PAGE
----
A city sponsored Art Installation featuring Todd Williamson with Joe Davidson and Meeson Pae Yang. The 3 artists took 3 large vacant stores in a strip mall in West Hollywood and converted them into an art installation dealing with subjects from teen suicide, the church, mores, questioning institutions, beauty from decay, and ethereal landsca
Thoughts From a Mind Like Mine: George Billis Gallery Los Angeles, CA
HUFFINGTON POST HAIKU REVIEW: Todd Williamson seems in transition, moving from a darker to a lighter palette and toward a more and more articulated surface. No less about light (and shadow) than before, Williamson's abstract paintings now tend to the more consciously sensual. - Peter Frank
Two Solo-Exhibitions: Barbara Davis Gallery Houston, TX
Todd Williamson re-elaborates on the monochrome color field with the addition of a score of horizontal lines arranged in sequence from the top downwards and joined by penetrating blades of light. The interior need for order in the system of thought and pictorial research has made Williamson proceed with a kind of score on the canvas, a kind of plot, a scheme by means of which to read the work. Like musical scores bring order to the sounds transmitted by an indeterminate chaos of simple noises, turning them into a melody, Williamson gives pure color a visual and emotional order through the horizontal lines of his paintings.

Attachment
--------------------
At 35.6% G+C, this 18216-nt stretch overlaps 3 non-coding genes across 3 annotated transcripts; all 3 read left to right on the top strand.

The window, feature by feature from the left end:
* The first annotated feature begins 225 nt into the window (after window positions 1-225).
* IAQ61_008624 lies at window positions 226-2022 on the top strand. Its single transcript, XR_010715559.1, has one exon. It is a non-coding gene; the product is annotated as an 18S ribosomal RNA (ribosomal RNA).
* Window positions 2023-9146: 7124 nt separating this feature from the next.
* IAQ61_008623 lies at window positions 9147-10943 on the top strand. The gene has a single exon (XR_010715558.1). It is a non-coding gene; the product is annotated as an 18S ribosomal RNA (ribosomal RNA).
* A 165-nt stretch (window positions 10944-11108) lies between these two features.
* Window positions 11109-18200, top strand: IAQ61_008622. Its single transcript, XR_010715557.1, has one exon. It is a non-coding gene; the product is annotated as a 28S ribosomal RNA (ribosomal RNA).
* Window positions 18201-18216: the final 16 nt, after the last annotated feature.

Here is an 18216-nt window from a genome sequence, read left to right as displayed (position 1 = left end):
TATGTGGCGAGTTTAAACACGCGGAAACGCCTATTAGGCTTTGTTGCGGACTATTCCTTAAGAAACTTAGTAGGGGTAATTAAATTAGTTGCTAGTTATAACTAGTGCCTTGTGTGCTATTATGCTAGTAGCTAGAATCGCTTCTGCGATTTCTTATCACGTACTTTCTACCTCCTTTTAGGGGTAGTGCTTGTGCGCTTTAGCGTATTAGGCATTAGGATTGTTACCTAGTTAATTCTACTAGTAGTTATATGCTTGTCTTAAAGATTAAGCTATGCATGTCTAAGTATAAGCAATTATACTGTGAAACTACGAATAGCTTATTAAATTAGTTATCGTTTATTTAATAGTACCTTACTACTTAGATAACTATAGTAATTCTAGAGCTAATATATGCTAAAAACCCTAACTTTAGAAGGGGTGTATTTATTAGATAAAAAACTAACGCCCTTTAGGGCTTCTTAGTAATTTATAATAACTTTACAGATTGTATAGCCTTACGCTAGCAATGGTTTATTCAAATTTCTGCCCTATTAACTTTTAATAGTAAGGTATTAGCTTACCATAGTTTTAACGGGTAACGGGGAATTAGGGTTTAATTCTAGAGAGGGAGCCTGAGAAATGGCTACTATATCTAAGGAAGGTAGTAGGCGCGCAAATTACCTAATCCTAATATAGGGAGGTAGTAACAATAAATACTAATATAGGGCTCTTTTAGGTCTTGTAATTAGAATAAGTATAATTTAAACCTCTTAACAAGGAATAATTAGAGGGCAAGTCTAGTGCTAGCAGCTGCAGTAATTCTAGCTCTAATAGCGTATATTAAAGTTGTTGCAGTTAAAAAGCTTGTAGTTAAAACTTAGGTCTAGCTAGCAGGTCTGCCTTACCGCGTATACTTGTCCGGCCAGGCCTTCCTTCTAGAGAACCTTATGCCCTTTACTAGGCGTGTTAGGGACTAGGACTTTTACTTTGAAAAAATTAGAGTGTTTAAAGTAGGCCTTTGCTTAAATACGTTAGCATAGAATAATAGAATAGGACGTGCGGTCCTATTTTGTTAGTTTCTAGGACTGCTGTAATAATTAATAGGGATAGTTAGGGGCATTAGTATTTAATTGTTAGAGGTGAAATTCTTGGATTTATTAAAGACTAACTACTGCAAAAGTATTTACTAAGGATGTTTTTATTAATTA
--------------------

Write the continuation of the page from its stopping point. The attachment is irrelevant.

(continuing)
The exhibition, ELEVATED, includes contemporary works by Andrea Bianconi, Chuck Close, Paul Fleming, Jenny Holzer, Donald Lipski, Joe Mancuso, Mie Olise, Danny Rolph, Ed Ruscha and Todd Williamson. The exhibition is curated by Barbara Davis.
Blurring the Lines: Leu Art Gallery- Belmont University, Nashville, TN 2009
Williamson combines his musical and visual arts talents with a performance in Harton Hall. The performance is a combination of three elements: music written by Greg Walter, a Williamson painting that is slowly revealed and a mirror attached to the back of the canvas to reflect the audience as it slowly turns. The purpose of the performance is to show the audience the influences and emotions that a visual artist feels when creating an original piece of artwork. "Blurring the Lines,"examines the question, “What influences an artist to keep painting?”